Revising Reykjavík: changing narratives of skeletons, structures, and imagined futures.

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    • Abstract:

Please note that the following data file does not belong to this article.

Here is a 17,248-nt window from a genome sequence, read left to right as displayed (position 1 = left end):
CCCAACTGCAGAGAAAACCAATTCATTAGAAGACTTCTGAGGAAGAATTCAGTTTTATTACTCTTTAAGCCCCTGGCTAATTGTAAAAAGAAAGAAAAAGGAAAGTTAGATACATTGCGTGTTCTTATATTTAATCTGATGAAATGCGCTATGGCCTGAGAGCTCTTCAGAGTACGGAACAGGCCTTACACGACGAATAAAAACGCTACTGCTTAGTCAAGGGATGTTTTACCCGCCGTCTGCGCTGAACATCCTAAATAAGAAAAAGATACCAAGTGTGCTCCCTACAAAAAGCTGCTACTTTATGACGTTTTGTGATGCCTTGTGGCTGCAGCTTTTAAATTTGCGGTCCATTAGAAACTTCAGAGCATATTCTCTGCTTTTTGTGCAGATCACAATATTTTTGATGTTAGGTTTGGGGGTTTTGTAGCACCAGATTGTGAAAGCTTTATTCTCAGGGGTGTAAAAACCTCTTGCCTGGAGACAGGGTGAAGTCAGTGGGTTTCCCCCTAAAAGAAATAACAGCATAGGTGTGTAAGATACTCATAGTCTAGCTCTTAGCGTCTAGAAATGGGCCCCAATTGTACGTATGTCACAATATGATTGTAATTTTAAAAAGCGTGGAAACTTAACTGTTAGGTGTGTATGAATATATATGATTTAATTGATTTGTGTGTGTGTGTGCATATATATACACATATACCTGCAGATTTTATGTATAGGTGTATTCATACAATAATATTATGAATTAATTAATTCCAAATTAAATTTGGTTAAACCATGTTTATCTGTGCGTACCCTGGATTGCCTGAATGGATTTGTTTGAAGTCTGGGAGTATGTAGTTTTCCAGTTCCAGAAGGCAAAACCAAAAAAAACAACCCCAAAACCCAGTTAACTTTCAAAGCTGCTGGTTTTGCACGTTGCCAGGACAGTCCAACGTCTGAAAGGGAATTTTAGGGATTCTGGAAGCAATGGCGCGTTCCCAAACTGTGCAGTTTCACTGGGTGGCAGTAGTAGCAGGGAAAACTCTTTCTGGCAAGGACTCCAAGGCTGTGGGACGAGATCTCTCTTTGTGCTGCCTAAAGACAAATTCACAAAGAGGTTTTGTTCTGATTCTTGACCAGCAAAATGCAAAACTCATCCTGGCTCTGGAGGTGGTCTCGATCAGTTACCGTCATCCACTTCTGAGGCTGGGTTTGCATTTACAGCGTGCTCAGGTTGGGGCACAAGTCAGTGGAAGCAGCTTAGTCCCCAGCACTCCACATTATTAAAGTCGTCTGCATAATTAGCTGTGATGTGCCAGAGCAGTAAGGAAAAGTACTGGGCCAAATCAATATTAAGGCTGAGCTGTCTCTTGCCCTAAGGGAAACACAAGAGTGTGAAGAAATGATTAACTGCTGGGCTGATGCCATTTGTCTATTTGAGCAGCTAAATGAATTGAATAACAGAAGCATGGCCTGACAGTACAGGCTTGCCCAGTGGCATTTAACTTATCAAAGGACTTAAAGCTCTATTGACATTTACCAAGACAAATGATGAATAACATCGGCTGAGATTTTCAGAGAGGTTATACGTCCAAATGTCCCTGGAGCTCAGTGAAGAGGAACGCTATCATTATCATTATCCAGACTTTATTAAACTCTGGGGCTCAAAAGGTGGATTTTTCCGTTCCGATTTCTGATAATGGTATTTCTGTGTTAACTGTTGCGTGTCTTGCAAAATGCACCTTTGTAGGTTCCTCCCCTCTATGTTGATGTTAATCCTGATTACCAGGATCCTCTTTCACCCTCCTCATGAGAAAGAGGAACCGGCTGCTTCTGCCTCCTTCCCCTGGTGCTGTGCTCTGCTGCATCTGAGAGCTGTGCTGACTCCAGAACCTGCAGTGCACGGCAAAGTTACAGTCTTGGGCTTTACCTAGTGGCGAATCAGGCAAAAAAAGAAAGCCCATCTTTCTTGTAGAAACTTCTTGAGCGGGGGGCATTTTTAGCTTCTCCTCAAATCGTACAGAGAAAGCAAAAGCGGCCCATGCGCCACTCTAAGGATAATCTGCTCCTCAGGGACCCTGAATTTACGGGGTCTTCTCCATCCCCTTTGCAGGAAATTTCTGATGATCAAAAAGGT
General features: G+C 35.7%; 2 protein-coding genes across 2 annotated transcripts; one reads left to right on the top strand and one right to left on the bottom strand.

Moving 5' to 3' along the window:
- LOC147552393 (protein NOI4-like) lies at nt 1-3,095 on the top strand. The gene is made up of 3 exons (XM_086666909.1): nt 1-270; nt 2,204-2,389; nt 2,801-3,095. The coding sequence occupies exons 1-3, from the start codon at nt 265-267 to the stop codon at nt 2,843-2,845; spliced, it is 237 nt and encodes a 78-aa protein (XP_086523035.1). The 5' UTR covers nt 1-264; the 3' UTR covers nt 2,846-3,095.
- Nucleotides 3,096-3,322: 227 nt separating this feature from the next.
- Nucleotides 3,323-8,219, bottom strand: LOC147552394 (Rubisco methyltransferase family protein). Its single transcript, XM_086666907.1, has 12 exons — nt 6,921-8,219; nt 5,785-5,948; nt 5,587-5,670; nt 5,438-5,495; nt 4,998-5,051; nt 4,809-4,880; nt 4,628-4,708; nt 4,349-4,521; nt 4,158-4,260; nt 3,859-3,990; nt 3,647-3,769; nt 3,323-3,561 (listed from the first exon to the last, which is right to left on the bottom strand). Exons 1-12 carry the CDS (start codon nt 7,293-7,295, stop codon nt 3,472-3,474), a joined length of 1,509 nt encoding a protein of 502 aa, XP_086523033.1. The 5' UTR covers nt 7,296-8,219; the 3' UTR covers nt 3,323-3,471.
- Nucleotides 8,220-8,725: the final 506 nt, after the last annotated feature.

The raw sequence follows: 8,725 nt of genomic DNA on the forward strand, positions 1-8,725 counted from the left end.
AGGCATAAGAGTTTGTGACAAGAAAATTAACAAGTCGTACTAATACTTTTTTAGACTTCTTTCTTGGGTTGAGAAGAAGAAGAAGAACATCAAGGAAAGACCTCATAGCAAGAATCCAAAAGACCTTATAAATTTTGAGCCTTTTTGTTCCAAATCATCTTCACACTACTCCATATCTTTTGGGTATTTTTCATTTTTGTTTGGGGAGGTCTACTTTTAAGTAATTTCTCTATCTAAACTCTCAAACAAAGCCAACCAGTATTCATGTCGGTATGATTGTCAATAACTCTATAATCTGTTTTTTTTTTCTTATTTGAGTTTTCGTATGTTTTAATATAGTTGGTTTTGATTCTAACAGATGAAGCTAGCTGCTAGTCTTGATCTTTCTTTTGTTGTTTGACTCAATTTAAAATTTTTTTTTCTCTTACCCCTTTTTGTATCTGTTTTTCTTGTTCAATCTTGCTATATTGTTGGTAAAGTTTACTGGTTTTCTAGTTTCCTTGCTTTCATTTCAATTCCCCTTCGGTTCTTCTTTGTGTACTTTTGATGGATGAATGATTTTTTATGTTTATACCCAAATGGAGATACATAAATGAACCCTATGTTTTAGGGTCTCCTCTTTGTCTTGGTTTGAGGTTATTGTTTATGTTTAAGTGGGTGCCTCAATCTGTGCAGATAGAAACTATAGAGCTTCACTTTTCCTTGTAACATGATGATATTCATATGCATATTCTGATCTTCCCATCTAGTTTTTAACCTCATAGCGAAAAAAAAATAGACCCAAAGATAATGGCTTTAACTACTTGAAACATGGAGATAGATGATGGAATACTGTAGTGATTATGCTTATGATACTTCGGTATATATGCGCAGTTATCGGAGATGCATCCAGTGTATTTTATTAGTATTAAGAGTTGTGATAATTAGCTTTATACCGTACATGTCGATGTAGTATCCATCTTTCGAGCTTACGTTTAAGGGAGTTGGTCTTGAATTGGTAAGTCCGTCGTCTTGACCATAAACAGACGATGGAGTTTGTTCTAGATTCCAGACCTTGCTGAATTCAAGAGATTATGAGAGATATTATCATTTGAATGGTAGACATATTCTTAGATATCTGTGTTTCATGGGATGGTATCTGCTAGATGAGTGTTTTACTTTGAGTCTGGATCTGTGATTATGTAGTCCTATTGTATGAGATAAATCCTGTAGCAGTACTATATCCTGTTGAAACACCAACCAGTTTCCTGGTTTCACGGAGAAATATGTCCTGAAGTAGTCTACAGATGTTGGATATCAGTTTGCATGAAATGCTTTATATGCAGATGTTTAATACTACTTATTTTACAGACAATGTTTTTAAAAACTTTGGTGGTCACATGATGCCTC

In Reykjavík, Iceland, the city's oldest cemetery was exhumed in favor of yet another tourist hotel despite local cultural leaders' objections and existing concerns that new hotels already exceeded projected demand. For Icelanders, cemeteries are important material and symbolic markers of the nation's history and heritage and cherished contributors to Icelandic cultural identity. The anomalous destruction of this particular, historically significant cemetery suggested the question, "What is going on here?" and launched a comparison of Icelandic cemeteries as material, symbolic narratives to the narratives underlying the imagined future of the external consultancy's recommendations. The narratives expressed in the cemeteries differed substantially from those identified in the consultancy proposals and suggested that one culture's values can replace unintentionally another's rather quickly in lasting ways. This repeats globally and diminishes diversity and human–human and human–nature relationships. This investigation explored the substantial differences between the two narratives, vulnerabilities to such external influences, and considerations for efforts toward change that protects cultural and geographic diversity. These changes, the associated processes and histories were identified and discussed in global context with attention to identity formation, resilient and sustainable futures, spreading global homogeneity, and efforts toward more sustainable futures. While destruction of cultural markers is sometimes necessary, this exploration highlights the need to identify and consider these decisions carefully and to attend to a diversity of voices. [ABSTRACT FROM AUTHOR]